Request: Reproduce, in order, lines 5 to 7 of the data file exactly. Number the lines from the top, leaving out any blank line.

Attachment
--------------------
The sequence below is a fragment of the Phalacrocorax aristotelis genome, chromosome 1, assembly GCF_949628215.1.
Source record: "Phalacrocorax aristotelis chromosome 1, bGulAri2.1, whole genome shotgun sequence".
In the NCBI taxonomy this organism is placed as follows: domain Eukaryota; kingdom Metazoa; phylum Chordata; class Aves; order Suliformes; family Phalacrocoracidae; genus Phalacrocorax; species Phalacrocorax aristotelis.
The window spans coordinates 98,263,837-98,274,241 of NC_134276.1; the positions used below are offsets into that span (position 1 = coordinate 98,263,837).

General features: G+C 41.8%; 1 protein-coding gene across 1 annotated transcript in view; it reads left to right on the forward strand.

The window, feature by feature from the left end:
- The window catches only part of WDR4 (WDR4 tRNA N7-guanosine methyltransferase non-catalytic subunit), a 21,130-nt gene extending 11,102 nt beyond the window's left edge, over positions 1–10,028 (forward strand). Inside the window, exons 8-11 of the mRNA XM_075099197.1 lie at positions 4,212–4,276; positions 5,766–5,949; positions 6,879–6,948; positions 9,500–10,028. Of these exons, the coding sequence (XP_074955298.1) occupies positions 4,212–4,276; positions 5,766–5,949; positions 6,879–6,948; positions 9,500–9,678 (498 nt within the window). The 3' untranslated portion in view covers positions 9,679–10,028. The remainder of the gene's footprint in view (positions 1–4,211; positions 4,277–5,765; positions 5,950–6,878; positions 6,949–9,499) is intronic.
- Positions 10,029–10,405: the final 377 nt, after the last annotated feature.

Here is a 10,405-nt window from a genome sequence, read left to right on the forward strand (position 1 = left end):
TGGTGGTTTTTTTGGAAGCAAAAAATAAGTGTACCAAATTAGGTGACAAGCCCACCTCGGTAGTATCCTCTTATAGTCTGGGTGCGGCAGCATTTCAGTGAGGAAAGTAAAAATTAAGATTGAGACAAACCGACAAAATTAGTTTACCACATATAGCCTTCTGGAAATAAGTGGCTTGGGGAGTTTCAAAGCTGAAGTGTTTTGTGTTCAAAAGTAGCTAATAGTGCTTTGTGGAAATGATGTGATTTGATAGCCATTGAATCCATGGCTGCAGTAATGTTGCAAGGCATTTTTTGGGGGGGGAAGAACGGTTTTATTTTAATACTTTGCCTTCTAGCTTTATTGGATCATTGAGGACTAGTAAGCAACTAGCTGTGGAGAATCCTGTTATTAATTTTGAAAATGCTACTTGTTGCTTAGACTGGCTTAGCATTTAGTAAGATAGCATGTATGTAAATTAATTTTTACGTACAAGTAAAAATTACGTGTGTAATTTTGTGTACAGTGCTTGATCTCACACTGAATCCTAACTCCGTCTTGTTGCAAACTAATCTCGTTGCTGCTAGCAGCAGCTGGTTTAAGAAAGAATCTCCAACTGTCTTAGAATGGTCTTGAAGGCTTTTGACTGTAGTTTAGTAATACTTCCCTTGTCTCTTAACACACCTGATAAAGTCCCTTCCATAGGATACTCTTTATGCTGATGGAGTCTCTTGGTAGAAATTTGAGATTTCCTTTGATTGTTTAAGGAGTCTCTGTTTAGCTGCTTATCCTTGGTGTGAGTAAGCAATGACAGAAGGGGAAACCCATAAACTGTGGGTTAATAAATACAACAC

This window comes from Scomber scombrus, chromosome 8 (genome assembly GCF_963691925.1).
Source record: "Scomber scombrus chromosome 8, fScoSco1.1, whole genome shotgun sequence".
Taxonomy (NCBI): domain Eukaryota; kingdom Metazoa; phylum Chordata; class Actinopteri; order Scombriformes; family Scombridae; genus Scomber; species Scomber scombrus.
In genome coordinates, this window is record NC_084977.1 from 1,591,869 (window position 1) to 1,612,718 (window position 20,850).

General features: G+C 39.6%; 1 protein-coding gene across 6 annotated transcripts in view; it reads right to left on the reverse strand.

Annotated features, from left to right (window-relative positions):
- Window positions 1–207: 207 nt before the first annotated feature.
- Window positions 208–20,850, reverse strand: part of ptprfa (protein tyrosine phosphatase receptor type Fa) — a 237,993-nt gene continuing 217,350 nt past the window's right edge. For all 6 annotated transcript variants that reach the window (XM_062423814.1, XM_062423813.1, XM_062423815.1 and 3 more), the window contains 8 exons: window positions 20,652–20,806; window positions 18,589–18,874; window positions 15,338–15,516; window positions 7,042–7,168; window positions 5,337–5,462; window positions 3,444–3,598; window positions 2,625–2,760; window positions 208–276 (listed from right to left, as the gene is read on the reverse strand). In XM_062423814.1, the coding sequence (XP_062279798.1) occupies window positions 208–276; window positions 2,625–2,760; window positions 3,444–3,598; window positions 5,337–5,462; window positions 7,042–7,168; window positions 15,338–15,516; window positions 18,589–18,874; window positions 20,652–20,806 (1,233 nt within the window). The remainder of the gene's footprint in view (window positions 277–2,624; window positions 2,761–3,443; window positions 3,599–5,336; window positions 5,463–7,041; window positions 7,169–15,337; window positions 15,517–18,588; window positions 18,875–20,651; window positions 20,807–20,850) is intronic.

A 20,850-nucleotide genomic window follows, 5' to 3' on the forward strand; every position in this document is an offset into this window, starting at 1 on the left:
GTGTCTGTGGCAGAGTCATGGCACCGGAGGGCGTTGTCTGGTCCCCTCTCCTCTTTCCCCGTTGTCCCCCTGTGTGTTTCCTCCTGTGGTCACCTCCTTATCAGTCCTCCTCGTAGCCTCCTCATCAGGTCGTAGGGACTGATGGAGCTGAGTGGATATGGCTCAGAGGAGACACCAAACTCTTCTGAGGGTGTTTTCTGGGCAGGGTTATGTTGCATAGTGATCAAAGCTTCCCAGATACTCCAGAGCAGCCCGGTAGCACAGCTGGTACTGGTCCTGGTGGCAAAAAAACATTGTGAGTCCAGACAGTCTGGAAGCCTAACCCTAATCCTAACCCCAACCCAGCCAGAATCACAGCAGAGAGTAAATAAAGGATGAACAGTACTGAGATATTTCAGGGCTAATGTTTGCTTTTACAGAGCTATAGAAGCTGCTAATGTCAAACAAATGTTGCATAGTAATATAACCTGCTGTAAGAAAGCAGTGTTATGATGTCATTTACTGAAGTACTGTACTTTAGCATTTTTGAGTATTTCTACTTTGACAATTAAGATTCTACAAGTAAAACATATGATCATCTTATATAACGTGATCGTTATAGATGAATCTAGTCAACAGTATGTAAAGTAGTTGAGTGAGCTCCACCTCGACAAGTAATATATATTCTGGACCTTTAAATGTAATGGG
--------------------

General features: G+C 41.8%; 1 protein-coding gene across 1 annotated transcript in view; it reads left to right on the forward strand.

The window, feature by feature from the left end:
- The window catches only part of WDR4 (WDR4 tRNA N7-guanosine methyltransferase non-catalytic subunit), a 21,130-nt gene extending 11,102 nt beyond the window's left edge, over positions 1–10,028 (forward strand). Inside the window, exons 8-11 of the mRNA XM_075099197.1 lie at positions 4,212–4,276; positions 5,766–5,949; positions 6,879–6,948; positions 9,500–10,028. Of these exons, the coding sequence (XP_074955298.1) occupies positions 4,212–4,276; positions 5,766–5,949; positions 6,879–6,948; positions 9,500–9,678 (498 nt within the window). The 3' untranslated portion in view covers positions 9,679–10,028. The remainder of the gene's footprint in view (positions 1–4,211; positions 4,277–5,765; positions 5,950–6,878; positions 6,949–9,499) is intronic.